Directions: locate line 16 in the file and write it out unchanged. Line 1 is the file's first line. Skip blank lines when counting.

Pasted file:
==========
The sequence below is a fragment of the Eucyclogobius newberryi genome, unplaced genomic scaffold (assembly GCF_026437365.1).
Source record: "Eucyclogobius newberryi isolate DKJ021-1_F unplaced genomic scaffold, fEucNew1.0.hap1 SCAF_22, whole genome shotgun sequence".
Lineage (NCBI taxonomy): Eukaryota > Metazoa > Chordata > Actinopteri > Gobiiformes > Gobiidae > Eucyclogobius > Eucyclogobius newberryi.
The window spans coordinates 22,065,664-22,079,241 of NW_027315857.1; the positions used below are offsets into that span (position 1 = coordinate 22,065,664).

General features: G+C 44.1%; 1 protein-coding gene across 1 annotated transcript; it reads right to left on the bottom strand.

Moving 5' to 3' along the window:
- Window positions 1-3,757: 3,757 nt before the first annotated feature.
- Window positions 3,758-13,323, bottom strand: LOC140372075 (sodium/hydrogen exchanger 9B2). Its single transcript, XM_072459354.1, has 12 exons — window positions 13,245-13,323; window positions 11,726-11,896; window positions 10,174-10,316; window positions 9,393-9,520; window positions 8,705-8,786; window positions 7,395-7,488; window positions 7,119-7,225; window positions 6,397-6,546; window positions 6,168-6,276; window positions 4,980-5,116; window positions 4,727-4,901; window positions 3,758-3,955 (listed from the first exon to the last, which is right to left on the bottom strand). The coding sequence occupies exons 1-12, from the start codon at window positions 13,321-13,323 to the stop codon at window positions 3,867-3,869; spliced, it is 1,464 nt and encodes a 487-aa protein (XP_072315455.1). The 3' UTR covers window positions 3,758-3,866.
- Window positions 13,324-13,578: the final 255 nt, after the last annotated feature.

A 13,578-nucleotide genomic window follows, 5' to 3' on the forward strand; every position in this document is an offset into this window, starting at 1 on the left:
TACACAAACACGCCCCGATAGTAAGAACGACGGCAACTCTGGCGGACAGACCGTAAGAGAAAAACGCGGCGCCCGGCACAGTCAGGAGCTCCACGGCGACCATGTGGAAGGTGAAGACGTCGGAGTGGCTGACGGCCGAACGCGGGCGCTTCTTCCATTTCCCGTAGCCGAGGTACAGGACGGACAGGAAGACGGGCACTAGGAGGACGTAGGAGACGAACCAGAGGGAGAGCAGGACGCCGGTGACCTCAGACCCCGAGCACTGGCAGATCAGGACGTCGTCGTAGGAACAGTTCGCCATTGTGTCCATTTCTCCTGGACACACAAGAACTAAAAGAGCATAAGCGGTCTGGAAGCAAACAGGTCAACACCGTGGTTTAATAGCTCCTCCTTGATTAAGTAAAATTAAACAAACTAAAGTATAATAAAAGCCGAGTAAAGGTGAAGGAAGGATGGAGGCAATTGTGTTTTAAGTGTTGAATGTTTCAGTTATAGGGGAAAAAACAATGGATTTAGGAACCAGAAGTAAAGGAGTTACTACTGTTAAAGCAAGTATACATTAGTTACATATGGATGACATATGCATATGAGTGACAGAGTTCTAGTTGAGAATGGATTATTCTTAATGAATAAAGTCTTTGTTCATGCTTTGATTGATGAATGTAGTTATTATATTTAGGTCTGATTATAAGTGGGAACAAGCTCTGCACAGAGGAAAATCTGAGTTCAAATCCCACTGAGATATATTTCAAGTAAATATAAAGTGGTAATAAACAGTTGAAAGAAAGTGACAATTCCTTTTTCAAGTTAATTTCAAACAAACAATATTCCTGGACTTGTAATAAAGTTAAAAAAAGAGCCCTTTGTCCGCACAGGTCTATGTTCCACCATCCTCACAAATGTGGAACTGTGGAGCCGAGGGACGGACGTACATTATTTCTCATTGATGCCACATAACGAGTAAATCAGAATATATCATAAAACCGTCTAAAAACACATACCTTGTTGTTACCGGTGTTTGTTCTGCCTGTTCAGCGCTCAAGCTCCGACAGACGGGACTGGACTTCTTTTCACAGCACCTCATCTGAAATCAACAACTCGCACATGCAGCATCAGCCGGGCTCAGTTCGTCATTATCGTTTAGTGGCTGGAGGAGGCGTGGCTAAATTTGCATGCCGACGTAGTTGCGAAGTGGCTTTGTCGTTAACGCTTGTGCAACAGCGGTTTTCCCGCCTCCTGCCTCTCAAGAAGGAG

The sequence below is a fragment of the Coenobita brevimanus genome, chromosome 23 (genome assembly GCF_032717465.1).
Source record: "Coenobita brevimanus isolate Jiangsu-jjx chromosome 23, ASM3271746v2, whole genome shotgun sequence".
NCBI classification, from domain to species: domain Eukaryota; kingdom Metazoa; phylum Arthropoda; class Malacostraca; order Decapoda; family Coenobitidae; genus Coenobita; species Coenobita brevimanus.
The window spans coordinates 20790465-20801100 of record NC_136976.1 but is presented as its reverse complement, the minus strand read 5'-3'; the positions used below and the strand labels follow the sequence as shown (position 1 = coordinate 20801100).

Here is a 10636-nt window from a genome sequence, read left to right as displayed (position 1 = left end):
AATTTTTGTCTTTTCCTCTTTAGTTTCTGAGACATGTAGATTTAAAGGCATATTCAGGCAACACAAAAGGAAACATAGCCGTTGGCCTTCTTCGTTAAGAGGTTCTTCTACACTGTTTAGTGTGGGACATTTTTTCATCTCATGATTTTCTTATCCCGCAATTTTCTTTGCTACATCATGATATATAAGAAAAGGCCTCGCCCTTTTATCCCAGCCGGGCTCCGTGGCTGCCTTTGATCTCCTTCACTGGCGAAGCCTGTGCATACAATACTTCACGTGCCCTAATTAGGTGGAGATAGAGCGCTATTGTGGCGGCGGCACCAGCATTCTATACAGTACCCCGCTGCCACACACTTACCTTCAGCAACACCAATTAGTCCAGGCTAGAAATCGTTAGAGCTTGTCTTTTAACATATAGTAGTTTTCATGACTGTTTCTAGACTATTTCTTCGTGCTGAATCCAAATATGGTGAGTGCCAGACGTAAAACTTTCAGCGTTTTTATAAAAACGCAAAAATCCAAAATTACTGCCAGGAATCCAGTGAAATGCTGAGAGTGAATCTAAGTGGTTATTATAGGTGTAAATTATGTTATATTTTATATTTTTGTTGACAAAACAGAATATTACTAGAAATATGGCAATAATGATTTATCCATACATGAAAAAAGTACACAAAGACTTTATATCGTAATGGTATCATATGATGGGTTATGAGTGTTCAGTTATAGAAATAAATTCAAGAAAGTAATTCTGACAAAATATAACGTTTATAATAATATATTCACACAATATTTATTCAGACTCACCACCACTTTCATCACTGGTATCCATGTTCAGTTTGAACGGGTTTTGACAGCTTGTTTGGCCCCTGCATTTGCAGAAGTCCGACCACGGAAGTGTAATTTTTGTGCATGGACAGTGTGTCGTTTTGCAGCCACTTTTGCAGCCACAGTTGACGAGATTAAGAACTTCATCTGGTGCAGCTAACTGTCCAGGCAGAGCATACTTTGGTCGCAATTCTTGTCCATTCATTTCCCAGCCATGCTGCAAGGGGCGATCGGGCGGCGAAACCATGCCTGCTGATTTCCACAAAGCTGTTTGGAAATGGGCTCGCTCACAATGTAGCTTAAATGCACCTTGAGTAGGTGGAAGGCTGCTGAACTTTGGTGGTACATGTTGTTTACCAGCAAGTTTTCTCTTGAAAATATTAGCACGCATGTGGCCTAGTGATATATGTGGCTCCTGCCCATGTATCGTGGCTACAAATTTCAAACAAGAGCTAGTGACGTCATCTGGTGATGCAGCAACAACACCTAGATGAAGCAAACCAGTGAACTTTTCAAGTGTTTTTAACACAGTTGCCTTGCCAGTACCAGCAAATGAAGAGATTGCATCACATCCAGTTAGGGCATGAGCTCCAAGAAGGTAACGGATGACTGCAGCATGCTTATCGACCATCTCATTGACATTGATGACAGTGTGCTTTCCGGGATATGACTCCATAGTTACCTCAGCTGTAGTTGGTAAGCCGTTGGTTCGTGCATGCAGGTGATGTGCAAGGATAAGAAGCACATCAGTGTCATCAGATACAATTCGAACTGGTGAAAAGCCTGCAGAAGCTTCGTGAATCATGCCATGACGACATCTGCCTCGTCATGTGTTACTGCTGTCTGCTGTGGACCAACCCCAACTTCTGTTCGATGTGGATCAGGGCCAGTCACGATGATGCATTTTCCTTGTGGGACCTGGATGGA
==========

Here is a 10636-nt window from a genome sequence, read left to right as displayed (position 1 = left end):